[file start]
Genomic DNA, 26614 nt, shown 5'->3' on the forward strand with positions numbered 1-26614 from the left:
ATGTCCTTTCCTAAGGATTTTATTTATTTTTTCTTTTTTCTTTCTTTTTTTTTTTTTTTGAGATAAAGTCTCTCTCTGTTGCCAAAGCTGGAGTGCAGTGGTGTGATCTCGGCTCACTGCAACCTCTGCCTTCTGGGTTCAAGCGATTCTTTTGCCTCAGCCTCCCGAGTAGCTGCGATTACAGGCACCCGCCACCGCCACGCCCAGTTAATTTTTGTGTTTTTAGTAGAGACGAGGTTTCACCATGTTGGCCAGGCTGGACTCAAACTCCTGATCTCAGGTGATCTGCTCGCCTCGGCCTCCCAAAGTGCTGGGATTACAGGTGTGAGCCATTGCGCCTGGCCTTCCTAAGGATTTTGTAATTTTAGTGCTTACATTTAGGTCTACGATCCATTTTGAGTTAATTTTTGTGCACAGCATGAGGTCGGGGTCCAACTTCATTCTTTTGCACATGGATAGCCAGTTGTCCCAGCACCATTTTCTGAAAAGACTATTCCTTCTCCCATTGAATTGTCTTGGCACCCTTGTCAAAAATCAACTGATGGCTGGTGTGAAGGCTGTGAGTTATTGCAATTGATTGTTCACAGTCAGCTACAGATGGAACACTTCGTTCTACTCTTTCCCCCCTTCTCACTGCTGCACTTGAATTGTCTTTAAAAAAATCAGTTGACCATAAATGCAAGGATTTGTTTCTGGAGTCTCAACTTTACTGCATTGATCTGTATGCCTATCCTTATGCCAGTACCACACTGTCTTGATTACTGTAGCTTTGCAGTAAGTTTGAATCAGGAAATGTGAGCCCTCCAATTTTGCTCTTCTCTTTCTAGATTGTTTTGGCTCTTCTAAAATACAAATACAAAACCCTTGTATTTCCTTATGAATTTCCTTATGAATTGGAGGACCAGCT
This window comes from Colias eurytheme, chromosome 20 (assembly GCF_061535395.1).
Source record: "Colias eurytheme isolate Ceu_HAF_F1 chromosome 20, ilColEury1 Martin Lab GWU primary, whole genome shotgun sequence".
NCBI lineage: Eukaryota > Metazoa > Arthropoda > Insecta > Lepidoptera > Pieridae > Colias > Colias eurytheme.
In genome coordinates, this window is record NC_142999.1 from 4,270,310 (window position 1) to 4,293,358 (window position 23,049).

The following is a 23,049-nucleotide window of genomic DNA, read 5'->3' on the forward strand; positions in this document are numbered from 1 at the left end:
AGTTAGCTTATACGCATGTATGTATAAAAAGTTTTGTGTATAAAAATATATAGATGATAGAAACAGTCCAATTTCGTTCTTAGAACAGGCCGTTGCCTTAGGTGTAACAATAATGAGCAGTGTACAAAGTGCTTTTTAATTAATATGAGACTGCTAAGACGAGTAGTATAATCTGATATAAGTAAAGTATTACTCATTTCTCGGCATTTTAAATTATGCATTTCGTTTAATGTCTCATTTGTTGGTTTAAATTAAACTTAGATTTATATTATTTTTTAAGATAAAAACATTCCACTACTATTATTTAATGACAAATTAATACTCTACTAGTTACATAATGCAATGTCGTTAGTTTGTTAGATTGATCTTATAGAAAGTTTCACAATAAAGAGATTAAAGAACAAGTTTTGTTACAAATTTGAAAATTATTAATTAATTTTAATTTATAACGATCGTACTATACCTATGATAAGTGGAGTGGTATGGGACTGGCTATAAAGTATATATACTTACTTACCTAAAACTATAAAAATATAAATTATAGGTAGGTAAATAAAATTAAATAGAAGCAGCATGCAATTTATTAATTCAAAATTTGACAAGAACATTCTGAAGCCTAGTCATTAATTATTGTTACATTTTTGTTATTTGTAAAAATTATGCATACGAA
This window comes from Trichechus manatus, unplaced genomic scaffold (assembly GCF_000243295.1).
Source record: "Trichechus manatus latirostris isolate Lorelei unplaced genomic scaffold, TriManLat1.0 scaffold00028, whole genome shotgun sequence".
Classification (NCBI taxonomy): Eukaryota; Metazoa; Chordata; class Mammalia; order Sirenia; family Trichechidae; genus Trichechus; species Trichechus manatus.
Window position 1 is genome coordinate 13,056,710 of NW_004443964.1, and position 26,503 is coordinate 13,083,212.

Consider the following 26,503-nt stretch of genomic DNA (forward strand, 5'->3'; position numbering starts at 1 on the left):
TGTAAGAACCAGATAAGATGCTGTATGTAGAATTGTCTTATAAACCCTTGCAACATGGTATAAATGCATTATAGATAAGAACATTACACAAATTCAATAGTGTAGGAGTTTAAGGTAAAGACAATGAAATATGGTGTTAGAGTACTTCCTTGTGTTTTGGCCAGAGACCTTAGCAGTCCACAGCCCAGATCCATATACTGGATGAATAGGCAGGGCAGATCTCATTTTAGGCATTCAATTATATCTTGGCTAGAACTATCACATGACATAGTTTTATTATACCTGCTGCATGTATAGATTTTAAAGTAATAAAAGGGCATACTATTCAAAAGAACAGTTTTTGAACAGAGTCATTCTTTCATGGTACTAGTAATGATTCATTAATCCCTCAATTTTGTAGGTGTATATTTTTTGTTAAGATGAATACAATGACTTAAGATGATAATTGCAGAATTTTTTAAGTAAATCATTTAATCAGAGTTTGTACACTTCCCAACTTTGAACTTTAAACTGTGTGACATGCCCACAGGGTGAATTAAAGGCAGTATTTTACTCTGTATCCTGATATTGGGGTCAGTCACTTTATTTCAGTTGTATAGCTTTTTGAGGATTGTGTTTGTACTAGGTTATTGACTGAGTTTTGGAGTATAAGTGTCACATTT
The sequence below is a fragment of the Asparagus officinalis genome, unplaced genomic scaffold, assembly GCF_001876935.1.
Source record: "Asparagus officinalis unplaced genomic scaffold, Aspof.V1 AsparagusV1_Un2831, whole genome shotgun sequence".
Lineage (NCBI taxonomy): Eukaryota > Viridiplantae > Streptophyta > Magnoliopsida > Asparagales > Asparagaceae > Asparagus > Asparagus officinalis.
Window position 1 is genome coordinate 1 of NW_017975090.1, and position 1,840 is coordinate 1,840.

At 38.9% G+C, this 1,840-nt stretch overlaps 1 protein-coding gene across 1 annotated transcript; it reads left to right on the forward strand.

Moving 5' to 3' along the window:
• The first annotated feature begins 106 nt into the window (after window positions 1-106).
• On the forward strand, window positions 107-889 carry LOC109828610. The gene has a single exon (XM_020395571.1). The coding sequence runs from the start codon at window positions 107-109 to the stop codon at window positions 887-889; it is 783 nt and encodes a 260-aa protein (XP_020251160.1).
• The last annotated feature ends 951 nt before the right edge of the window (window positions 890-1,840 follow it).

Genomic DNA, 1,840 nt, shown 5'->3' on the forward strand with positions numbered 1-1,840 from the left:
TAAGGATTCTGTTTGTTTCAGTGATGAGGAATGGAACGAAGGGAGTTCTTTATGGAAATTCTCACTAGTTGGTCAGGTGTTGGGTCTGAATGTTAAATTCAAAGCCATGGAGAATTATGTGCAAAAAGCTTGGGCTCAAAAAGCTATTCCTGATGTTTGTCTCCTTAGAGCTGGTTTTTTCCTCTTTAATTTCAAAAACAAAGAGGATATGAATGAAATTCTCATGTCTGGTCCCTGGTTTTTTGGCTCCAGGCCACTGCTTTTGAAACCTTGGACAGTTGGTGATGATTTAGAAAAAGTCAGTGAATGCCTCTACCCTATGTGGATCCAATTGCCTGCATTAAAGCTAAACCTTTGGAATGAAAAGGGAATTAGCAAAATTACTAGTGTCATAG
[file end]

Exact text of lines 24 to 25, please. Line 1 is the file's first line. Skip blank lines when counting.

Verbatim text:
Genomic DNA, 1,840 nt, shown 5'->3' on the forward strand with positions numbered 1-1,840 from the left:
TAAGGATTCTGTTTGTTTCAGTGATGAGGAATGGAACGAAGGGAGTTCTTTATGGAAATTCTCACTAGTTGGTCAGGTGTTGGGTCTGAATGTTAAATTCAAAGCCATGGAGAATTATGTGCAAAAAGCTTGGGCTCAAAAAGCTATTCCTGATGTTTGTCTCCTTAGAGCTGGTTTTTTCCTCTTTAATTTCAAAAACAAAGAGGATATGAATGAAATTCTCATGTCTGGTCCCTGGTTTTTTGGCTCCAGGCCACTGCTTTTGAAACCTTGGACAGTTGGTGATGATTTAGAAAAAGTCAGTGAATGCCTCTACCCTATGTGGATCCAATTGCCTGCATTAAAGCTAAACCTTTGGAATGAAAAGGGAATTAGCAAAATTACTAGTGTCATAG